Nike Releases Serena Williams Tribute Ad: Watch
On Saturday, Nike released an ad celebrating Serena Williams’ legacy. By changing nothing, she changed everything, that’s the slogan. Watch the video above. Click here if the link does not appear.
Serena Williams’ US Open adventure is over, capping a glittering 27-year career that defined a new era in tennis and inspired sponsors to take female athletes more seriously.
Williams lost to Australia’s Ajla Tomljanovic in straight sets at New York’s Arthur Ashe Stadium on Friday, a day after she and her sister Venus quit doubles competition following a first-round loss. Serena should retire.
The sisters helped usher in a new era of sponsorships for female athletes during their decorated careers. Jeff Kearney, global head of sports marketing for Gatorade, said Serena had a lifelong impact on marketing budgets everywhere and her resounding success convinced the PepsiCo Inc. division, which first partnered with Williams in 2009, to spend more on female athletes.
“Through the brands and the various companies she works with, they’re investing more in the women’s game,” Kearney said.
The sports icon has worked with a number of brands, starting with a five-year Puma SE sponsorship early in his career, valued at $13 million. A long-standing partnership with Nike Inc. followed in 2003, which grew to include an in-house incubator for fashion designers. (The company also dedicated the largest building on its Beaverton campus to him.) Delta Air Lines Inc. and JPMorgan Chase & Co. were also sponsors.
“The thing about Serena is she’s going to transcend sports,” said Tanya Hvizdak, vice president of global women’s sports marketing at Nike. “She was able to show that it is beyond performance. Obviously it gave her a platform, but her engagement in so many other different aspects and showing the dimensions of herself, whether as a mother or a champion of various designers or other aspects, will be his legacy.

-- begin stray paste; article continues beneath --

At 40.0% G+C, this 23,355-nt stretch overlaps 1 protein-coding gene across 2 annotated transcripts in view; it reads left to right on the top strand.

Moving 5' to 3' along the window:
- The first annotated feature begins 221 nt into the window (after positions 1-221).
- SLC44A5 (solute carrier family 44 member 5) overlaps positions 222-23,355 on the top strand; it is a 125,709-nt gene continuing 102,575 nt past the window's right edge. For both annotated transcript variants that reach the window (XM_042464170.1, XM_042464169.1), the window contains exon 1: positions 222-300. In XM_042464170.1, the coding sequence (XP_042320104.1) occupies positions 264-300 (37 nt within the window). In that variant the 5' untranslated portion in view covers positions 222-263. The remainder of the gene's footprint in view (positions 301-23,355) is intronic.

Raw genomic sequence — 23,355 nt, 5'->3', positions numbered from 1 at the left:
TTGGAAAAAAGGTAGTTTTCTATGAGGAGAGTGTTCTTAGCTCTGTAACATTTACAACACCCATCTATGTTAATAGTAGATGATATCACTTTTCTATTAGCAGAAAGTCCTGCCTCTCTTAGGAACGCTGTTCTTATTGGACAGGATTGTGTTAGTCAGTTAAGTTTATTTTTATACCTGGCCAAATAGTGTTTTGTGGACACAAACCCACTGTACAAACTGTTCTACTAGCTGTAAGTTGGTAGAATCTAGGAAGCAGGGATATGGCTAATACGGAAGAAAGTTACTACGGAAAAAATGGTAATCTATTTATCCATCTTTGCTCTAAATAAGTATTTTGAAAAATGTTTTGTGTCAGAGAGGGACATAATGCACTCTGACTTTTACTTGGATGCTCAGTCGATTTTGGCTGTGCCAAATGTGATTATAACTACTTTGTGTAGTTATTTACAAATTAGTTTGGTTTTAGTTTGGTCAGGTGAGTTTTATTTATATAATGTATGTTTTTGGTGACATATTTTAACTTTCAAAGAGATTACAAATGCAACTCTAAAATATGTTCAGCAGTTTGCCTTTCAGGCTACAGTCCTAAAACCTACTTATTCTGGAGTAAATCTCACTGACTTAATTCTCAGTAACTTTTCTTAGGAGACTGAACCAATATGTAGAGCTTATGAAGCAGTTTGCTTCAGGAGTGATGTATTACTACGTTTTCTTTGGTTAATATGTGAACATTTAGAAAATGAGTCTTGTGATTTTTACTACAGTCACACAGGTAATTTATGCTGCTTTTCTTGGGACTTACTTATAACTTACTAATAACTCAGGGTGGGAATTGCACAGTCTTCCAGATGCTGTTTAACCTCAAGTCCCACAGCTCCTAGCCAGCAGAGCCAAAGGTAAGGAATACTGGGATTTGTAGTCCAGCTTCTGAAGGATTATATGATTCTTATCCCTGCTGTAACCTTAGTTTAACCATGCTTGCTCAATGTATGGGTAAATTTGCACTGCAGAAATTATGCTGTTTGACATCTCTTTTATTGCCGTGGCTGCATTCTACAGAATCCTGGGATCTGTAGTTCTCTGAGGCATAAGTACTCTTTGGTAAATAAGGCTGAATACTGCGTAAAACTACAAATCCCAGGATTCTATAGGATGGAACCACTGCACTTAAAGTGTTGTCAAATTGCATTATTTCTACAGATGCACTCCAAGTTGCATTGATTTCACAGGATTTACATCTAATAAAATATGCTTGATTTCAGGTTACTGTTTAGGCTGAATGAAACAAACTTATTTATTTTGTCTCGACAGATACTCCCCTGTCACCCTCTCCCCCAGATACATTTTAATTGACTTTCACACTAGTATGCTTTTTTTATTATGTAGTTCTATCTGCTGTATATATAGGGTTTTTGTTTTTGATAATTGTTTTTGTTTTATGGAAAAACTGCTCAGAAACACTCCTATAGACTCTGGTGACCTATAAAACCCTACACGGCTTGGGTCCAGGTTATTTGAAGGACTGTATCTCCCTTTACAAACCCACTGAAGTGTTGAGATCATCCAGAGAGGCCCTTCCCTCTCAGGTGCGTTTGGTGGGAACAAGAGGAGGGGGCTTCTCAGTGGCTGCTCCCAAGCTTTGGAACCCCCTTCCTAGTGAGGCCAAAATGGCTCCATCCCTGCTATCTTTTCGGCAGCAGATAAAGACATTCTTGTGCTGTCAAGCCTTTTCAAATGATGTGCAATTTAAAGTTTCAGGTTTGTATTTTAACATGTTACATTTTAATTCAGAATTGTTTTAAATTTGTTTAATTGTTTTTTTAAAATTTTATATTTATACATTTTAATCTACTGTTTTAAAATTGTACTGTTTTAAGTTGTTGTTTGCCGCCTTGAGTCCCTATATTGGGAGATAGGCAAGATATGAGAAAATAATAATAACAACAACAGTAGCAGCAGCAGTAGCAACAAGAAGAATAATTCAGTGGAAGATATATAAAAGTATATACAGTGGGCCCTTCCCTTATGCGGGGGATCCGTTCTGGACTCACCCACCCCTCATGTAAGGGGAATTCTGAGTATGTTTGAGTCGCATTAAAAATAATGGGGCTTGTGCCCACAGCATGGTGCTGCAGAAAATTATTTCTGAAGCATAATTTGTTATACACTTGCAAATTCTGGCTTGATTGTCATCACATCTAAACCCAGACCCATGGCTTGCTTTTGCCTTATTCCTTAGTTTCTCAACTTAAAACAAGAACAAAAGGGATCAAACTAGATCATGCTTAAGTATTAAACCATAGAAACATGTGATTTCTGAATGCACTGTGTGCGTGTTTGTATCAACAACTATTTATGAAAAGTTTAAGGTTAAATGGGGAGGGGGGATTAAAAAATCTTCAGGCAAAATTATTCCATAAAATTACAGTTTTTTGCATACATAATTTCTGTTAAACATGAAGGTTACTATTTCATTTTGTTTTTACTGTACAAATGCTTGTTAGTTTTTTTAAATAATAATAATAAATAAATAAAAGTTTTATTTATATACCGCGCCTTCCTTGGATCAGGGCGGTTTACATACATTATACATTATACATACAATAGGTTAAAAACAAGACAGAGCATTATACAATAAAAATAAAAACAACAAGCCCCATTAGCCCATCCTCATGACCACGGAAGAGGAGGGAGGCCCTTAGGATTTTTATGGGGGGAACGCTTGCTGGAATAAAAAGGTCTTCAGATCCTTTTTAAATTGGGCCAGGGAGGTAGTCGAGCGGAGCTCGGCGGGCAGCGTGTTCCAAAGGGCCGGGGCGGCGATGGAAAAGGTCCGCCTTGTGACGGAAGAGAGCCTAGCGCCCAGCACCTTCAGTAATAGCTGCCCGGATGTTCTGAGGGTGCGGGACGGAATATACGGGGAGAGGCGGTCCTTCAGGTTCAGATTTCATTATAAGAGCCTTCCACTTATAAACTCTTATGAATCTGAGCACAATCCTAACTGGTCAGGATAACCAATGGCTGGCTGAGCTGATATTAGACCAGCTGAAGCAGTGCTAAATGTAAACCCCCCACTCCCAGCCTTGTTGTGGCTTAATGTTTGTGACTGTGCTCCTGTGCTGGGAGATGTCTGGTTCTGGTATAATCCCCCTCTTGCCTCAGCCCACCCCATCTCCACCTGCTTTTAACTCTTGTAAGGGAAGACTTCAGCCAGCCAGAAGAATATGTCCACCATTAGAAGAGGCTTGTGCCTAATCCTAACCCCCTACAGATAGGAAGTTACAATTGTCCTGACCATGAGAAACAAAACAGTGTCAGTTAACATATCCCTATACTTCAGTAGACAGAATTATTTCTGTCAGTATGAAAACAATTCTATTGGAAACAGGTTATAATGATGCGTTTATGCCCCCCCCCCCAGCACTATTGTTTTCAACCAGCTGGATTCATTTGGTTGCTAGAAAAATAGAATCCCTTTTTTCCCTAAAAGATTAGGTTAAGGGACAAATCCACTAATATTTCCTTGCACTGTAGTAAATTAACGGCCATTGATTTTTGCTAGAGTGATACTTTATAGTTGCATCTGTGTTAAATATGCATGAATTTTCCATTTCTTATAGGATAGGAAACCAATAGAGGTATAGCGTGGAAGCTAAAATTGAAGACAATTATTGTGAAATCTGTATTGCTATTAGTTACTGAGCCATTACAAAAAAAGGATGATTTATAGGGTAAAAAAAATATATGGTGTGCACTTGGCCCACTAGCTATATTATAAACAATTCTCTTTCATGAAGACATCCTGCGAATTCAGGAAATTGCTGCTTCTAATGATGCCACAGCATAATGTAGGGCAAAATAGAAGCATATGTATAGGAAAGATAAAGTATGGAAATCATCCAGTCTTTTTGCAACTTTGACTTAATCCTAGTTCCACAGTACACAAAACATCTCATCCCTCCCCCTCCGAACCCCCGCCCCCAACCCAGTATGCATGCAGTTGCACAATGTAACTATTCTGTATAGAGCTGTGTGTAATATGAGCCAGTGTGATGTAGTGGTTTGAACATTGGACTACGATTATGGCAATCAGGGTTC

Female athletes have long had to fight for what they are worth, whether through sponsorships or institutional compensation. The U.S. Soccer Federation only announced this year that male and female athletes would be compensated equally, and pay disparities persist for female golf, basketball and tennis players.
Meanwhile, Nike changed its salary policy for pregnant athletes after runner Allyson Felix and others alleged they were abused during pregnancy. In March, the company also unveiled a new think tank initiative, which includes Williams and 12 other Nike-sponsored female athletes.
Now, as Williams prepares for what she called her career ‘evolution’ in a recent Vogue essay announcing her retirement – in hopes of one day leading a billion-dollar venture capital fund dollars – she has proof that she can level up and a record track of inspirational brands to give female athletes their due.
“I’d like to think that with the opportunities I’ve been given, female athletes feel like they can be themselves on the court,” she told Vogue.
Anheuser-Busch InBev SA’s Michelob Ultra beer brand, another major sports sponsor, worked with Williams late in his career, with Super Bowl ads like the one alongside WNBA star Nneka Ogwumike and Women’s World Cup champion Alex Morgan. Ricardo Marques, vice president of marketing, said Williams has been pivotal in increasing dollars spent on women in sports.
Last year, Michelob pledged $100 million to market women’s sports over five years, committing to equal representation of women and men on its supporting roster. Executives said half of its lifestyle content will promote female athletes by 2025.
“Serena was a catalyst,” Marques said. “She gave brands like us confidence to come forward and put those pledges, those dollars, to make that support more visible.”
This support includes defending Williams and other athletes as they overcome the inherent inequalities in tennis. The Williams sisters have both been forced to endure racism throughout their careers, and Serena is no stranger to speaking out against double standards and unfair treatment. His sponsors followed suit. After the French Open objected to a jumpsuit she wore at the 2018 tournament, Nike tweeted their support.
“Support in these times is critical because not only does it raise an element of yes, it was in sport and we support this athlete, but more so, women’s rights and opportunities in that aspect,” Hvizdak said. . The fact that the suit supported Williams in both design and function – it provided compression to help fight blood clots – underscored Nike’s commitment to working with Williams and other female athletes in regarding their individual needs, she added.
As viewership and support continue to grow for women’s sports, brands are poised to continue investing in women’s athletes and leagues. “You see the money coming in, but there has to be more industry-wide,” Hvizdak said. “We continue to lead in this space and we need to bring people with us. That’s the point.
And while Williams may be saying goodbye to the tournament circuit, brands won’t stop working with her if she has them.
“His name is always at the top of the list,” Gatorade’s Kearney said.
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